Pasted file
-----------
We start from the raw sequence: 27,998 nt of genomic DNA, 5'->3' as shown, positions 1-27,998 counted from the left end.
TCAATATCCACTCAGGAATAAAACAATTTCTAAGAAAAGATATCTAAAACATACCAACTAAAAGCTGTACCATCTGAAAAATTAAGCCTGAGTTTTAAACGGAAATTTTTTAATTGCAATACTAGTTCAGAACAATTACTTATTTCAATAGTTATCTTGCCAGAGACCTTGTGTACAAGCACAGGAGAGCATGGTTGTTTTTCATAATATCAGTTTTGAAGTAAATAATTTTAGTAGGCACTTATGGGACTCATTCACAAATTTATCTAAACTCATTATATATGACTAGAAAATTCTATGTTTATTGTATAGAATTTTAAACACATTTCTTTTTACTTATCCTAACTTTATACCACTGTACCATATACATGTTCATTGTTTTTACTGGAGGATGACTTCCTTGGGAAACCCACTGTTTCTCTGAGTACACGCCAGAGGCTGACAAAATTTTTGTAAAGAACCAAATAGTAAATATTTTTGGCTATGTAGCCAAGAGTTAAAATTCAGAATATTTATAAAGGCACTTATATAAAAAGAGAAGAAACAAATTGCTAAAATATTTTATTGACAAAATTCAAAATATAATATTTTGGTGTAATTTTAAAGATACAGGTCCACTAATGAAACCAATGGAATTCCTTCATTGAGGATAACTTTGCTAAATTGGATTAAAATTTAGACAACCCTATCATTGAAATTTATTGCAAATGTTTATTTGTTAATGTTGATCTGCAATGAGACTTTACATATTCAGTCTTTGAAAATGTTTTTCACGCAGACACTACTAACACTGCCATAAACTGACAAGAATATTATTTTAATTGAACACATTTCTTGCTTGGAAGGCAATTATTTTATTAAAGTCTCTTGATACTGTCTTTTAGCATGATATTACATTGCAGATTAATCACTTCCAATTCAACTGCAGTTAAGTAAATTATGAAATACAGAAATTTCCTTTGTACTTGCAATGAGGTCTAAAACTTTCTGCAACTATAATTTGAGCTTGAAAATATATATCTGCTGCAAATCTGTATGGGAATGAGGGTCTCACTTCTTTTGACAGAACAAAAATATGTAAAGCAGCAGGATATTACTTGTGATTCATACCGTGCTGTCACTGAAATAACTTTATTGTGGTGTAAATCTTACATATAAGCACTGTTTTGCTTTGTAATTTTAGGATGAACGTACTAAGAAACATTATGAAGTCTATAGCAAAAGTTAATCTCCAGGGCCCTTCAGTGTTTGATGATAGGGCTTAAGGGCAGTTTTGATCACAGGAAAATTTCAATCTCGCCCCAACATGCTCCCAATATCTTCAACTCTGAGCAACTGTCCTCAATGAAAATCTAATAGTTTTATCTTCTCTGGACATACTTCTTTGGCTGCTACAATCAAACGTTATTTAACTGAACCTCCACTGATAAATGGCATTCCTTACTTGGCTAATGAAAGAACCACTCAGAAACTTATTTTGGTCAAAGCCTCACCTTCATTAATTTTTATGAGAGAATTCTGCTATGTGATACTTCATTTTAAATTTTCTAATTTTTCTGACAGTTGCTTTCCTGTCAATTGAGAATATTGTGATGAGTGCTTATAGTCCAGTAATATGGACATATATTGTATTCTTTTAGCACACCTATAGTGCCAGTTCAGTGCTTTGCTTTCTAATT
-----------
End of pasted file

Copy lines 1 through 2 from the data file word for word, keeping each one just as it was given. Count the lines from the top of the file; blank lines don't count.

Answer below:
We start from the raw sequence: 27,998 nt of genomic DNA, 5'->3' as shown, positions 1-27,998 counted from the left end.
TCAATATCCACTCAGGAATAAAACAATTTCTAAGAAAAGATATCTAAAACATACCAACTAAAAGCTGTACCATCTGAAAAATTAAGCCTGAGTTTTAAACGGAAATTTTTTAATTGCAATACTAGTTCAGAACAATTACTTATTTCAATAGTTATCTTGCCAGAGACCTTGTGTACAAGCACAGGAGAGCATGGTTGTTTTTCATAATATCAGTTTTGAAGTAAATAATTTTAGTAGGCACTTATGGGACTCATTCACAAATTTATCTAAACTCATTATATATGACTAGAAAATTCTATGTTTATTGTATAGAATTTTAAACACATTTCTTTTTACTTATCCTAACTTTATACCACTGTACCATATACATGTTCATTGTTTTTACTGGAGGATGACTTCCTTGGGAAACCCACTGTTTCTCTGAGTACACGCCAGAGGCTGACAAAATTTTTGTAAAGAACCAAATAGTAAATATTTTTGGCTATGTAGCCAAGAGTTAAAATTCAGAATATTTATAAAGGCACTTATATAAAAAGAGAAGAAACAAATTGCTAAAATATTTTATTGACAAAATTCAAAATATAATATTTTGGTGTAATTTTAAAGATACAGGTCCACTAATGAAACCAATGGAATTCCTTCATTGAGGATAACTTTGCTAAATTGGATTAAAATTTAGACAACCCTATCATTGAAATTTATTGCAAATGTTTATTTGTTAATGTTGATCTGCAATGAGACTTTACATATTCAGTCTTTGAAAATGTTTTTCACGCAGACACTACTAACACTGCCATAAACTGACAAGAATATTATTTTAATTGAACACATTTCTTGCTTGGAAGGCAATTATTTTATTAAAGTCTCTTGATACTGTCTTTTAGCATGATATTACATTGCAGATTAATCACTTCCAATTCAACTGCAGTTAAGTAAATTATGAAATACAGAAATTTCCTTTGTACTTGCAATGAGGTCTAAAACTTTCTGCAACTATAATTTGAGCTTGAAAATATATATCTGCTGCAAATCTGTATGGGAATGAGGGTCTCACTTCTTTTGACAGAACAAAAATATGTAAAGCAGCAGGATATTACTTGTGATTCATACCGTGCTGTCACTGAAATAACTTTATTGTGGTGTAAATCTTACATATAAGCACTGTTTTGCTTTGTAATTTTAGGATGAACGTACTAAGAAACATTATGAAGTCTATAGCAAAAGTTAATCTCCAGGGCCCTTCAGTGTTTGATGATAGGGCTTAAGGGCAGTTTTGATCACAGGAAAATTTCAATCTCGCCCCAACATGCTCCCAATATCTTCAACTCTGAGCAACTGTCCTCAATGAAAATCTAATAGTTTTATCTTCTCTGGACATACTTCTTTGGCTGCTACAATCAAACGTTATTTAACTGAACCTCCACTGATAAATGGCATTCCTTACTTGGCTAATGAAAGAACCACTCAGAAACTTATTTTGGTCAAAGCCTCACCTTCATTAATTTTTATGAGAGAATTCTGCTATGTGATACTTCATTTTAAATTTTCTAATTTTTCTGACAGTTGCTTTCCTGTCAATTGAGAATATTGTGATGAGTGCTTATAGTCCAGTAATATGGACATATATTGTATTCTTTTAGCACACCTATAGTGCCAGTTCAGTGCTTTGCTTTCTAATT